How much insulin does it take to totally stop ketosis? Do I keep to the 20 g carbs per day? High or low levels of ketones in the blood when keto-adapted? And, how can a pizza that has over 1,000 calories be conducive to weight loss?
Get the answers in this week’s Q&A with me:
Insulin and ketosis
As a person with type 2 diabetes I have had success in losing some weight, reducing my Hba1c and ditching some of my insulin by following keto. Given that, as I understand it, insulin can “turn off” ketosis I assume that I have probably never been in ketosis as I still take 124 units slow per day.
What I would like to know is just how MUCH insulin does it take to totally stop ketosis? Presumably, healthy people following keto have a certain amount of insulin circulating in their bodies… but how much?
Interesting question. There are likely individual differences, e.g. it’s not just about the amount of insulin, it’s more about the effect of the insulin. So if you’re insulin resistant (T2D) you’d need more insulin to get the same effect as someone without insulin resistance.
With normal insulin resistance, about 0.25 units per pound of body weight might be considered normal for many people on a standard diet. To get into ketosis would then require significantly less than that, on average. But with insulin resistance, e.g. T2D, this number could be higher.
These numbers are highly individual. It’s impossible to give personalized advice about it. So everyone should consult with a healthcare professional.
I recently started the keto diet and would like to continue. Do I keep to the 20 g carbs per day?
As I select the various meals for the weekly planner, I realize that the carbs are not high. I remember watching a video from DD where you mentioned not surpassing 50 g. Is this correct? I want to continue experiencing weight loss, so what is recommended?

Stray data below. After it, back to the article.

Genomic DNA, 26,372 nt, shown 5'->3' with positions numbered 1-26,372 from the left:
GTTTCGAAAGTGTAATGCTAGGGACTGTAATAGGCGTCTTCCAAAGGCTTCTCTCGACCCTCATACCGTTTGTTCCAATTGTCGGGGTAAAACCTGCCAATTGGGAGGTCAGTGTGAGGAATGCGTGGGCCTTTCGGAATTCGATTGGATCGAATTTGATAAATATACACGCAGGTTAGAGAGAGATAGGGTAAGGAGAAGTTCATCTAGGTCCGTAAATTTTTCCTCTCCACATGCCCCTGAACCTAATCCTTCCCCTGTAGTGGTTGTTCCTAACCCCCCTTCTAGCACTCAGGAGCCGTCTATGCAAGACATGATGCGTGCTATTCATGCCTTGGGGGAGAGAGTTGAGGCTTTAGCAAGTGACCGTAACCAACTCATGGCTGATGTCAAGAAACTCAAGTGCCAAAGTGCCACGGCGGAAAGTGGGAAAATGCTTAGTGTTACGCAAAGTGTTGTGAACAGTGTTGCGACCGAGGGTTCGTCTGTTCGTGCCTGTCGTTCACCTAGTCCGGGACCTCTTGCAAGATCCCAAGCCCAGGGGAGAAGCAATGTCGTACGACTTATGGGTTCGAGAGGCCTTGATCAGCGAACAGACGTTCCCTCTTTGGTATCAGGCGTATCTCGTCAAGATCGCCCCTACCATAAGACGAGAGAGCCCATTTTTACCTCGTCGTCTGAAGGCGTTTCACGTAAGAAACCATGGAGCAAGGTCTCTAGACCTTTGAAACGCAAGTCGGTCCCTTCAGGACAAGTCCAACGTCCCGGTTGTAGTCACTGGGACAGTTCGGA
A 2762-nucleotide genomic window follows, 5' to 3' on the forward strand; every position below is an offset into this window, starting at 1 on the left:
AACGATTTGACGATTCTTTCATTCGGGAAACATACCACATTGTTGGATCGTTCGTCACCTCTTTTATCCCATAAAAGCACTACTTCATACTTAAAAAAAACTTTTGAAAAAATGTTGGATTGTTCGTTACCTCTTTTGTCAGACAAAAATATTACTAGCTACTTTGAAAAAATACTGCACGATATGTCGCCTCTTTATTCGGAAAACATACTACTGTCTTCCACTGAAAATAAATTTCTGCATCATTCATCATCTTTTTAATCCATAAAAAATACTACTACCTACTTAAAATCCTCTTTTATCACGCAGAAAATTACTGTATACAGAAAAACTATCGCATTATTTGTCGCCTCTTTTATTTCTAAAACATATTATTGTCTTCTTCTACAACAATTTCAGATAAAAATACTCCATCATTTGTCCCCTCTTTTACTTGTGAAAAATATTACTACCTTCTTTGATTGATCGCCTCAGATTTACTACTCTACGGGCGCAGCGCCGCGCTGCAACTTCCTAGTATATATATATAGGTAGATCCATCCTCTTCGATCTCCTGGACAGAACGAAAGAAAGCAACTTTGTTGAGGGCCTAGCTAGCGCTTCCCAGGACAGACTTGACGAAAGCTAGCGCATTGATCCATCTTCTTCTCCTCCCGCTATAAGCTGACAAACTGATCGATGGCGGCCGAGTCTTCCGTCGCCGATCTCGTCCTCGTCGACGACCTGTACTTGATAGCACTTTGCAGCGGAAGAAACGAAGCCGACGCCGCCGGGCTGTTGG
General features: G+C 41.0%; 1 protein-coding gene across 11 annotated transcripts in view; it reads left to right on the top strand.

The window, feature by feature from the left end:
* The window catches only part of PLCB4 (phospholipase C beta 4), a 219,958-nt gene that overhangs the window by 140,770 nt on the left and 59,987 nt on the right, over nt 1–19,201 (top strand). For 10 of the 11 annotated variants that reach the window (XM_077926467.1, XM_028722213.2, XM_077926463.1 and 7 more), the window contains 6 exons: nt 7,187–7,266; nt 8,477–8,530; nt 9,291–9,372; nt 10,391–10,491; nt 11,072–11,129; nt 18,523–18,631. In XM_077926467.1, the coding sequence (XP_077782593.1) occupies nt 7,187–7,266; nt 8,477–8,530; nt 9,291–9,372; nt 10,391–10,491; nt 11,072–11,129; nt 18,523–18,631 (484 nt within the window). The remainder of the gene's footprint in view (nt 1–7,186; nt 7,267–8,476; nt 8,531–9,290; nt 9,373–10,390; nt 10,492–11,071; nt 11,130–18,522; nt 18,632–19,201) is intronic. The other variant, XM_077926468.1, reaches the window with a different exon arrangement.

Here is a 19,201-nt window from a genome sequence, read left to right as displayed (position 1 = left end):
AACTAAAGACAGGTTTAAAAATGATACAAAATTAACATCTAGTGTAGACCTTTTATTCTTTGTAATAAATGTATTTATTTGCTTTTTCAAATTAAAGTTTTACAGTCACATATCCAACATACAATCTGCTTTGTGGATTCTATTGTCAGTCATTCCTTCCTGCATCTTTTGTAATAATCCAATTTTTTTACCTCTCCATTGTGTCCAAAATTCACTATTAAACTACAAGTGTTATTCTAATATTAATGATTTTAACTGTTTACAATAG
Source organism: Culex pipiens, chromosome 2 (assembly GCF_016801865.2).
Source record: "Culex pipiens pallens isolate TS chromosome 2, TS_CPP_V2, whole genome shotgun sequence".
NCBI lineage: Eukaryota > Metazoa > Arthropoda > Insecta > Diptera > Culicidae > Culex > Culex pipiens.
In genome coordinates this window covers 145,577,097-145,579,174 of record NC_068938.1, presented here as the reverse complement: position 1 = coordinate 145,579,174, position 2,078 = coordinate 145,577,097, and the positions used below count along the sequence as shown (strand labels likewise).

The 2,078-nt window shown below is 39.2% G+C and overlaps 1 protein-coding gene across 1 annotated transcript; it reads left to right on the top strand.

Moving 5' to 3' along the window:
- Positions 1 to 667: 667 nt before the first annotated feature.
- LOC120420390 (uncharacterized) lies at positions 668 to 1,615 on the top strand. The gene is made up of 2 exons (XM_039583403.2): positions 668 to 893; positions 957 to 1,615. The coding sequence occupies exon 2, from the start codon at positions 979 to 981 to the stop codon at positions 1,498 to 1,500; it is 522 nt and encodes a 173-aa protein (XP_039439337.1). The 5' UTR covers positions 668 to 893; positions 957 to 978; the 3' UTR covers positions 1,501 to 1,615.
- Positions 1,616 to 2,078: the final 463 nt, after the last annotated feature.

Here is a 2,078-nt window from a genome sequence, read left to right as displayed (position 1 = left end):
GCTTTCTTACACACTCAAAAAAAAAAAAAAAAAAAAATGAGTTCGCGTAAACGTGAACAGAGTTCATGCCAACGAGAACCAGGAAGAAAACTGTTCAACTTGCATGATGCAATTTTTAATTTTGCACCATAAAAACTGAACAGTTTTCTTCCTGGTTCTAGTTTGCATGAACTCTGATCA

The effect on weight loss tends to be higher the lower you go with carbs. Below 20 net grams per day seems to be the most effective level, but below 50 can work fine too for many people, and it’s easier to do.
Ketone level for keto-adapted individuals
If a person is keto-adapted, wouldn’t you want to see fewer ketones in the blood? There seems to be to be so much emphasis on high ketone levels.
You’re right, the emphasis on high ketone levels may be exaggerated. It’s not a contest, and higher levels are not always better.
A serving of pizza has over 1,000 calories, how can that be conducive to weight loss?
I’m a 23-year-old female, (5’9 and 65ish kilos, not overweight but looking to lose fat/define muscle). I signed up for the 2-week challenge and was looking at the recipe for the pizza, which has 1,000+ calories for one serving – for 1 meal it seems like a lot. I watched the video about why counting calories aren’t the best method, and that it matters where your calories come from, and I understand, but this seems like a lot of calories for one meal, and are calories really that arbitrary?
It’s not required that you finish it. If you feel that you’d be satisfied with a smaller portion, feel free to make a smaller pizza or leave some leftovers. In the future we hope to have a feature where you can enter your size/weight etc. and get serving sizes more tailored for you.
The idea, however, is to get your weight-regulating hormones (like insulin) working so that you can lose excess weight without voluntarily having to restrict food amounts. It’s better if you’re able to eat what you feel you want, to feel satisfied, and still be able to lose excess weight.
More questions and answers
Many more questions and answers:
Read all earlier questions and answers – and ask your own! – here: